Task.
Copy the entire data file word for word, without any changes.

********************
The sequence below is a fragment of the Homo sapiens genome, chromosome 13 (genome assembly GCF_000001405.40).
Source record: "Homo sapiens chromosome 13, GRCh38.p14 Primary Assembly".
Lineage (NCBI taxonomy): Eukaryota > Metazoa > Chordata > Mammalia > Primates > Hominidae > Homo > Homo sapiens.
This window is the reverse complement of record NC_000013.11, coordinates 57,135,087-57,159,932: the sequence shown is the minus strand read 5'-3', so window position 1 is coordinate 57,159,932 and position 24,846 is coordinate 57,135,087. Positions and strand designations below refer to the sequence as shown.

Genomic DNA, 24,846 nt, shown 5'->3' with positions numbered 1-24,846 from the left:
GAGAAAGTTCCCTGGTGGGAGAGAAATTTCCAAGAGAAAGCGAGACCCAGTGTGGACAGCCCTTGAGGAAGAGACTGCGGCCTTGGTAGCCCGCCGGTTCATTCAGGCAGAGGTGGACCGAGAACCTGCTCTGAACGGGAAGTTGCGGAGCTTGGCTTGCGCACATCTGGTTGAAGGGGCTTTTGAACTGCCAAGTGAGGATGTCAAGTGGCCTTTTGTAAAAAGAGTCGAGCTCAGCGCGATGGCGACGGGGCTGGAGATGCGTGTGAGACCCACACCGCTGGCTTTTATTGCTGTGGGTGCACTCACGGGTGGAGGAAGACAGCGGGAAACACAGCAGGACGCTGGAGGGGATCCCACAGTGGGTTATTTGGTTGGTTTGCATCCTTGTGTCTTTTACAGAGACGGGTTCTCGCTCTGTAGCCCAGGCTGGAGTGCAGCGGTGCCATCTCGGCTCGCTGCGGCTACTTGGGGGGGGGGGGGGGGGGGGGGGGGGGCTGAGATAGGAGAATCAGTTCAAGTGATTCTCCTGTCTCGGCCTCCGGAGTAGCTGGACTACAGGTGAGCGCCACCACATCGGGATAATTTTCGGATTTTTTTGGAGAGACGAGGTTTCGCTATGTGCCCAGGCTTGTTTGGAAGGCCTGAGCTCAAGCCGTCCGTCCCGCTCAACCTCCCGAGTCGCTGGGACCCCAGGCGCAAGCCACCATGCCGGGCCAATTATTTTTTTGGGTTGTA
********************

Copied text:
The sequence below is a fragment of the Homo sapiens genome, chromosome 13 (genome assembly GCF_000001405.40).
Source record: "Homo sapiens chromosome 13, GRCh38.p14 Primary Assembly".
Lineage (NCBI taxonomy): Eukaryota > Metazoa > Chordata > Mammalia > Primates > Hominidae > Homo > Homo sapiens.
This window is the reverse complement of record NC_000013.11, coordinates 57,135,087-57,159,932: the sequence shown is the minus strand read 5'-3', so window position 1 is coordinate 57,159,932 and position 24,846 is coordinate 57,135,087. Positions and strand designations below refer to the sequence as shown.

Genomic DNA, 24,846 nt, shown 5'->3' with positions numbered 1-24,846 from the left:
GAGAAAGTTCCCTGGTGGGAGAGAAATTTCCAAGAGAAAGCGAGACCCAGTGTGGACAGCCCTTGAGGAAGAGACTGCGGCCTTGGTAGCCCGCCGGTTCATTCAGGCAGAGGTGGACCGAGAACCTGCTCTGAACGGGAAGTTGCGGAGCTTGGCTTGCGCACATCTGGTTGAAGGGGCTTTTGAACTGCCAAGTGAGGATGTCAAGTGGCCTTTTGTAAAAAGAGTCGAGCTCAGCGCGATGGCGACGGGGCTGGAGATGCGTGTGAGACCCACACCGCTGGCTTTTATTGCTGTGGGTGCACTCACGGGTGGAGGAAGACAGCGGGAAACACAGCAGGACGCTGGAGGGGATCCCACAGTGGGTTATTTGGTTGGTTTGCATCCTTGTGTCTTTTACAGAGACGGGTTCTCGCTCTGTAGCCCAGGCTGGAGTGCAGCGGTGCCATCTCGGCTCGCTGCGGCTACTTGGGGGGGGGGGGGGGGGGGGGGGGGGGCTGAGATAGGAGAATCAGTTCAAGTGATTCTCCTGTCTCGGCCTCCGGAGTAGCTGGACTACAGGTGAGCGCCACCACATCGGGATAATTTTCGGATTTTTTTGGAGAGACGAGGTTTCGCTATGTGCCCAGGCTTGTTTGGAAGGCCTGAGCTCAAGCCGTCCGTCCCGCTCAACCTCCCGAGTCGCTGGGACCCCAGGCGCAAGCCACCATGCCGGGCCAATTATTTTTTTGGGTTGTA